Thursday, February 2, 2012

Another conspiracy theory put to rest...

Here's a misleading article that appears in today's Huffington Post titled Creeps and Weirdos: The Auto Industry Agenda for Keeping You on Four Wheels

The article was picked up by Nation of Change, a left leaning political organization who has without my permission added me to their mailing list. In other words they're spamming me. Anyway, the article starts out by mentioning a guy in LA who doesn't himself drive but parks his bike in his rented parking space. His building's management wrote and told him the spot's for cars only and to cease and desist with parking the bike in said space. To me that seems a trifle silly, but there probably exists a reasonable, amicable solution for both parties, not something worth basing an article on in a national publication.

Then the article brings up two print ads for GM that appeared in college papers at one time or other. One ad consists of a photograph of a bus whose destination sign reads "Creeps and Weirdos" with an inset reading "Luckily there's an alternative" and goes on to describe reasonable rates for purchasing a Chevy Cavalier. The other ad features a photograph of a guy on a bike shielding his face from an attractive woman in a car. The ad implies the sly smile on her face means she's smirking at him for riding a bike and not driving. The copy reads: "Reality Sucks, luckily the GM College Discount Doesn't", then adds details about buying a car and a pickup for low rates.

The Huff Post article excoriates GM for trying to use "shame" to manipulate consumers away from using means of transportation other than the automobile. It goes on to list all the obvious reasons why we should shun our cars in favor of those very alternative means such as bikes and public transportation.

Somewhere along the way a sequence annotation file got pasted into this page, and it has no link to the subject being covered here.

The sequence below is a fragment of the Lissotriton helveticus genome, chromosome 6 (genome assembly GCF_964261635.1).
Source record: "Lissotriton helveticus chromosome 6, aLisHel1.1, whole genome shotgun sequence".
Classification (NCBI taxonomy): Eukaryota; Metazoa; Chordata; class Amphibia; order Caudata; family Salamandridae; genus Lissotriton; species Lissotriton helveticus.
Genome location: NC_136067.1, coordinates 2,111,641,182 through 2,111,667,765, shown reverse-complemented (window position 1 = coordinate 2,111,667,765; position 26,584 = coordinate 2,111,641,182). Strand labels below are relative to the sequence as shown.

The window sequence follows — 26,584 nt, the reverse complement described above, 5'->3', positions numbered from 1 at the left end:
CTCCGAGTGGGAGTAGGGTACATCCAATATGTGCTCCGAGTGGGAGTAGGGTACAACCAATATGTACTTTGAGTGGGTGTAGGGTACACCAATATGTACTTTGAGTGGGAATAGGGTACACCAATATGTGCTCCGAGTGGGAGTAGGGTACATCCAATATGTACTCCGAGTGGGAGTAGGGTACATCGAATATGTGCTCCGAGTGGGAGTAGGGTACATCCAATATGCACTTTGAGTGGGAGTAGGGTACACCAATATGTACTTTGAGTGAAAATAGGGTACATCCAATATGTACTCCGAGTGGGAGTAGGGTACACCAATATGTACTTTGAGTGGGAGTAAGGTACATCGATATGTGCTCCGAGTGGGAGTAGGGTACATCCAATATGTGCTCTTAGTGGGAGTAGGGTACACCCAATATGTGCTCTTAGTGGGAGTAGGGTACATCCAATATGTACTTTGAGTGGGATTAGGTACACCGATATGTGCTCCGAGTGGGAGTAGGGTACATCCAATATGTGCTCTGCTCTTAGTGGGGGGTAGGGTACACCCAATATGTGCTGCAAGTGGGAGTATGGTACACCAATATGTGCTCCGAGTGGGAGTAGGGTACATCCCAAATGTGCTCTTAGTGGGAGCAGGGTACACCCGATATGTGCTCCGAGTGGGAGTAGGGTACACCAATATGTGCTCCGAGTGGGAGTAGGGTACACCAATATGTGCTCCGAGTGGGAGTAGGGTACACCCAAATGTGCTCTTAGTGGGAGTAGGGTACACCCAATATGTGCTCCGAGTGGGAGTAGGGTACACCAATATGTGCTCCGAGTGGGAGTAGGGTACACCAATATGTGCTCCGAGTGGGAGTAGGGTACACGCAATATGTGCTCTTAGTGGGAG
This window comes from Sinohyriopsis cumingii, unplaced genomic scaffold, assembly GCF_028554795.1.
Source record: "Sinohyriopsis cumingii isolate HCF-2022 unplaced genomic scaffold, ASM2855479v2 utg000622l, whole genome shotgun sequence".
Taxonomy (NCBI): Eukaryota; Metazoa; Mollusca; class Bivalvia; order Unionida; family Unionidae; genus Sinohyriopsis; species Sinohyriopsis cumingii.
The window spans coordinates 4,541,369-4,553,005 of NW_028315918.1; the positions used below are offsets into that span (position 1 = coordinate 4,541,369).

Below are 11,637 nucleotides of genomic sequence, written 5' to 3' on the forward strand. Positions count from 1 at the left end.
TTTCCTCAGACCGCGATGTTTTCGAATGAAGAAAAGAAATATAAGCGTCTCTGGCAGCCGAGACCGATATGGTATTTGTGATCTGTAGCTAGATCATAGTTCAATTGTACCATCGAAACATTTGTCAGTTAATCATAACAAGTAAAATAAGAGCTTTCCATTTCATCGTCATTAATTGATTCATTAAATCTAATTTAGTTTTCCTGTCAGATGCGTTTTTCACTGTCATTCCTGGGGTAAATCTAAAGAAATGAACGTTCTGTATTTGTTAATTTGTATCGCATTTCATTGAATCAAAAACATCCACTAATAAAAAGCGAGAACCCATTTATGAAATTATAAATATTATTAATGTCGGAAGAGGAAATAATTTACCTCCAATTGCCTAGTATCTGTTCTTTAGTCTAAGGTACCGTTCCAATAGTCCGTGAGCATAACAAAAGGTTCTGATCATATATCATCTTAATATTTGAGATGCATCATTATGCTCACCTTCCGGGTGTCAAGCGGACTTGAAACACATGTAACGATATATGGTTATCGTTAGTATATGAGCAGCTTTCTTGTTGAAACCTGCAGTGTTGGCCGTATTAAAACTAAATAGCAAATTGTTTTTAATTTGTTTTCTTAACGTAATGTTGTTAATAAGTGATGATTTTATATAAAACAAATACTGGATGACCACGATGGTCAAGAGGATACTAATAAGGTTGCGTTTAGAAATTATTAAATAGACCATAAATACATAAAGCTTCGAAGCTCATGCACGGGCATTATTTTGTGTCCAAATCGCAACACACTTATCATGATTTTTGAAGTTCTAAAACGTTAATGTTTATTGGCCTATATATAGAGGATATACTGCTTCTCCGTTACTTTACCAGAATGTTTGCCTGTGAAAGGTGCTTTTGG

Fair enough, I've been saying exactly the same things about alternative transportation on this blog for nearly three years. What the Huff Post article does not mention is that both ads, the bus one which appeared in Vancouver six years ago, and the bike one which appeared more recently in a few college rags in the US, were both roundly criticized by readers and the plug was pulled on both of them almost as soon as they first appeared.

Now I'm as much of an advocate of riding bikes and taking public transportation as the next guy, but frankly I don't take these ads at all seriously, nor am I offended by them in the least. To me they're just cheeky ads that are trying their best to get folks' attention and get them to buy their product. That's what advertising is all about.

After all, all's fair in love, war and advertising, and if people are dumb enough to let an ad convince them that they should get off their bikes and into a car, well shame on them.

All I can say is let the buyer beware and let's lighten up for gosh sake.

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